The microbes that causes the infections are usually bacteria from the skin surface, in the environment, carried to the site by the fingernails during scratching or from the insect. Staphylococcus aureus and Streptococcus pyogenes are two common bacteria in skin infections. Both of these bacteria are widely distributed throughout the environment across the globe.
Read more on Staph skin infection.
Sometimes bacteria that normally live on the skin surface, like Staphylococcus epidermidis, can also cause an infection when there is a break in the skin. This is more likely to occur in people with a weakened immune system. Unlike allergies, an infection at the site of an insect sting or bite can occur in any person. Scratching the area and not disinfecting the site appropriately are two of the main risk factors that may lead to a skin infection following a bite or sting.
How to Avoid Allergies and Infections
An allergic reaction cannot be prevented in most cases without prompt anti-allergy treatment. People who have known allergies to certain insect bites or stings need to be cautious and carry the necessary medication to counteract these reactions. This may include antihistamines and epinephrine.
However, skin infections can be avoided with proper wound care and the following preventative measures.
- Do not scratch the area even though it may be itchy. Topical applications that soothe the itching should be used for itching relief. Since scratching may at times be an unconscious action, ensure that the fingernails are kept short and clean an at all times.
- Clean the area thoroughly. Run cool water over the site of the bite to ensure that any dust or debris at the site has been removed. If there is a sting or other insect part still impaled at the site then it should be carefully removed and the area washed again.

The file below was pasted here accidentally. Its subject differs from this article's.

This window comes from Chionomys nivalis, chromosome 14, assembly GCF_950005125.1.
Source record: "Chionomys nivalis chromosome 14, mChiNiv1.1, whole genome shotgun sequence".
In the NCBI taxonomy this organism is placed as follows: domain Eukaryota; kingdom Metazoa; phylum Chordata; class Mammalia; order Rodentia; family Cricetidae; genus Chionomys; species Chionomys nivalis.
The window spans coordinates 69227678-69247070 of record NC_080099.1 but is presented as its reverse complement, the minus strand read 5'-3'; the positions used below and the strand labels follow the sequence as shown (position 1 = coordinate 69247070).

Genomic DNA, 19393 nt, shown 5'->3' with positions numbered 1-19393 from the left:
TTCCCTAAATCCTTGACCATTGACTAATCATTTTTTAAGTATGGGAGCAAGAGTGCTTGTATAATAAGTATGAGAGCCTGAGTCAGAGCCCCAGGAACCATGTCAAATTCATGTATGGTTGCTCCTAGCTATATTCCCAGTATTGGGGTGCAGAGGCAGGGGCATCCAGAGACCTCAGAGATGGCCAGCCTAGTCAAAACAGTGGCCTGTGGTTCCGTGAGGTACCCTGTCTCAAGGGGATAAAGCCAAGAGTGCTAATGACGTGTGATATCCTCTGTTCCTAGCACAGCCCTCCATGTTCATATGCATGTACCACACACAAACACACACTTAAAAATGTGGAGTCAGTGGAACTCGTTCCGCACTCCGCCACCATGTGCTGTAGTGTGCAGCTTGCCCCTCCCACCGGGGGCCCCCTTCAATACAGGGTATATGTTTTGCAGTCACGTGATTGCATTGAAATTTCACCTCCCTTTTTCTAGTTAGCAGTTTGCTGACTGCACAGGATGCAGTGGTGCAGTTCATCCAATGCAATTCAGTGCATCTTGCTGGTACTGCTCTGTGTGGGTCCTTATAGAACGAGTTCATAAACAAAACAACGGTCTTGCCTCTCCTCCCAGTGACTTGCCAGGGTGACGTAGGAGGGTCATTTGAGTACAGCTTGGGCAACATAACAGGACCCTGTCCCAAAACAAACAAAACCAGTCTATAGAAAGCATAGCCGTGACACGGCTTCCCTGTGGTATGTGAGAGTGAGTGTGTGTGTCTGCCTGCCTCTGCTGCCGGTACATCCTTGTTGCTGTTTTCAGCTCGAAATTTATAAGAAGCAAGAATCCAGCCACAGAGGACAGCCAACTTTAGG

- Apply a disinfectant. An antiseptic solution that is suitable for medical use should be applied at the site and surrounding skin to ensure that any microbes, like bacteria, are destroyed. Appropriate disinfecting of the skin at this point is usually sufficient to prevent an infection.
- Cover the area. Once the area is cleaned and disinfected, it can be covered with an adhesive plaster. This should only be a short term measure to allow the area to heal if there is an open wound. It should not be left on the skin indefinitely and if there is no risk of injuring exposed tissue, it may not be necessary to cover it.
- Rub an antimicrobial ointment. Apply an antimicrobial ointment at the site of the bite or sting once the disinfectant dries. The ointment should be applied two to three times a day until the wound closes and there are no signs of an infection.
It is important to consult with a medical professional if there is a severe reaction or signs of an infection. Medical treatment may be necessary that may require the use of prescription drugs.